Hundreds of businesses which employ apprentices and trainees will come under scrutiny as part of a new national campaign by the Fair Work Ombudsman. Up to 700 businesses in every capital city and selected regional areas have been earmarked for auditing over the next three months.
Fair Work inspectors will focus on employers of first-year apprentices in the automotive, electrical services, manufacturing, butchery and bakery trades. While most requests for assistance from apprentices and trainees come from the construction and hospitality industries, these have been excluded given they have already been targeted by separate campaigns. Deputy Fair Work Ombudsman (Operations) Michael Campbell says there are almost 400,000 apprentices and trainees working across Australia, according to the most recent data. In the 10 months to the end of May last year, 1400 apprentices and trainees – more than half of them aged under 24 – sought help from the Fair Work Ombudsman. Mr Campbell says the Agency has noted that almost half of apprenticeship contracts in trades are never completed, with a third of apprentices leaving their employer because of “poor working conditions, low wages or because they were unhappy with on-the-job training”.
“Given that we receive a consistent stream of requests for assistance from apprentices and the high drop-out rates, we believe an education and compliance campaign for employers of apprentices and trainees is warranted,” he said. “Our objective is to provide advice and assistance to businesses at the earliest point in the employment relationship to ensure we give the apprentice the best chance of successfully completing his or her trade.”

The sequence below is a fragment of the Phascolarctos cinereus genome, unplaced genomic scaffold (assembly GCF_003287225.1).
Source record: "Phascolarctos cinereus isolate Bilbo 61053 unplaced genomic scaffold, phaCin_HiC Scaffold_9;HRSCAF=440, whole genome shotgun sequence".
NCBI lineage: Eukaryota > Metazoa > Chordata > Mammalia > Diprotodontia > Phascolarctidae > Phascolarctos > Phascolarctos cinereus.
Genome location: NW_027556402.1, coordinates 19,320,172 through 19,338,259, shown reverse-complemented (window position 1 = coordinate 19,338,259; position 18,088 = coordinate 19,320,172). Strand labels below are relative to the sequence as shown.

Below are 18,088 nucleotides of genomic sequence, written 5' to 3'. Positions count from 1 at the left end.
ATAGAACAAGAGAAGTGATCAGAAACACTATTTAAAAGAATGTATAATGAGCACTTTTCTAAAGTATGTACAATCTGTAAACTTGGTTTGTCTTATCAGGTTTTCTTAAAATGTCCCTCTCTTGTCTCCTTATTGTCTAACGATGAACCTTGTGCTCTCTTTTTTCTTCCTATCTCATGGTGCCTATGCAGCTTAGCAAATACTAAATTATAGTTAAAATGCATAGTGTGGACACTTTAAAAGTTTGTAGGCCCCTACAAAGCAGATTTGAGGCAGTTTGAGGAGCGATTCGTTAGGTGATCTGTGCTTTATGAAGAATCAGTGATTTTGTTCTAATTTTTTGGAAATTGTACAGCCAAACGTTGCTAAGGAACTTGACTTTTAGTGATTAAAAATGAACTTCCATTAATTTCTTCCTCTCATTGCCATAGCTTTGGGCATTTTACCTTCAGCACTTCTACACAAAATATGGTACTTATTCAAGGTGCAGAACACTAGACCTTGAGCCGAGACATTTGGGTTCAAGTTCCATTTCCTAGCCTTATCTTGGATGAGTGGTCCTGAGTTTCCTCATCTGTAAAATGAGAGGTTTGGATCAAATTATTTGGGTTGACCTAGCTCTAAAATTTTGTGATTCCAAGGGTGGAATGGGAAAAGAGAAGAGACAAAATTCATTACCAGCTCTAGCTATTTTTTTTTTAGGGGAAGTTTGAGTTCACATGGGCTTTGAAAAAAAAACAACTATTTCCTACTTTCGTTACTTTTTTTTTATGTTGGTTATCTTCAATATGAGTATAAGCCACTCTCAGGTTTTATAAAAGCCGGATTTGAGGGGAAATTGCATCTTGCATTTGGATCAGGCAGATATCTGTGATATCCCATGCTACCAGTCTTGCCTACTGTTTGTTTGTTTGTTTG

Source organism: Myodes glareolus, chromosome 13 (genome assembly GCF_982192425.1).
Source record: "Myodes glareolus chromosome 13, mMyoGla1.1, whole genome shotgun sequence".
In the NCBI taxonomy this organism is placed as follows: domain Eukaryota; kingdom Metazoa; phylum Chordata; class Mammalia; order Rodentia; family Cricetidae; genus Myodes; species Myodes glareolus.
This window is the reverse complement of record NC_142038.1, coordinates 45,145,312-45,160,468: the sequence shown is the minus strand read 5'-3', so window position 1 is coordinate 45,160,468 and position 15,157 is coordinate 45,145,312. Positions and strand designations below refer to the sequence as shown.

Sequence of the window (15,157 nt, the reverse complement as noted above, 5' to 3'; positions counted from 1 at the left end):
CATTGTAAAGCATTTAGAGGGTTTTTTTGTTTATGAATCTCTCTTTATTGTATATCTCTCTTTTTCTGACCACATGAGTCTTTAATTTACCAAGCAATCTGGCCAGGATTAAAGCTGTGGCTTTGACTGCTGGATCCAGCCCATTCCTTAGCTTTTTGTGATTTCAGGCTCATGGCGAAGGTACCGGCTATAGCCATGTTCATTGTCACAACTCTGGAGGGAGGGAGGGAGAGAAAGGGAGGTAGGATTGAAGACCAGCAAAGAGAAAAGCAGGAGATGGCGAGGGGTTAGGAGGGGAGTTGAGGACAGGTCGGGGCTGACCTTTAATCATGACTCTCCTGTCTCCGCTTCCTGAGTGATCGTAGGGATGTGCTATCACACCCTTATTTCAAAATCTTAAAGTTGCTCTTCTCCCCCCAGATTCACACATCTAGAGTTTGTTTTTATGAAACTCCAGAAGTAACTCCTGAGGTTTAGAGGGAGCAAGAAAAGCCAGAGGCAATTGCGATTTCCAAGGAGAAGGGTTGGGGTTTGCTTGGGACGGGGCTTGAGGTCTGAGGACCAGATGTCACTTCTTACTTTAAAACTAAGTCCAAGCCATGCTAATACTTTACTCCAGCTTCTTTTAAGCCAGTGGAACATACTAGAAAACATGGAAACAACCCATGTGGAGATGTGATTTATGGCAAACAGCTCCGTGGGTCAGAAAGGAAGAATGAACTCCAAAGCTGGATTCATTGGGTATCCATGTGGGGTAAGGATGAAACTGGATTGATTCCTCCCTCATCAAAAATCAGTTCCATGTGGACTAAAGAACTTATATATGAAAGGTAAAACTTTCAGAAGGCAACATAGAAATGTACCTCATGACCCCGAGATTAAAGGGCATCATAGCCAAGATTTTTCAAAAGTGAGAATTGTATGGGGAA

Fair Work inspectors will check that employers understand their obligations with respect to record-keeping and payslips and monitor payment of minimum hourly rates, penalty rates, overtime, allowances and loadings. Employers will also be educated about appropriate payments for off-the-job training for apprentices, competency-based progression and reimbursement of applicable course fees. Mr Campbell hopes the pro-active campaign will help improve compliance and drive behavioural change where necessary. “Where we find problems, we will endeavour to identify the cause.
This will help to inform our compliance and education efforts in the future,” he said. Fair Work inspectors will work to assist any employers found to have workplace contraventions. Employers and employees seeking assistance can visit the website at www.fairwork.gov.au or contact the Fair Work Infoline on 13 13 94. Source: Fair Work Australia
This article appeared in our October 2015 newsletter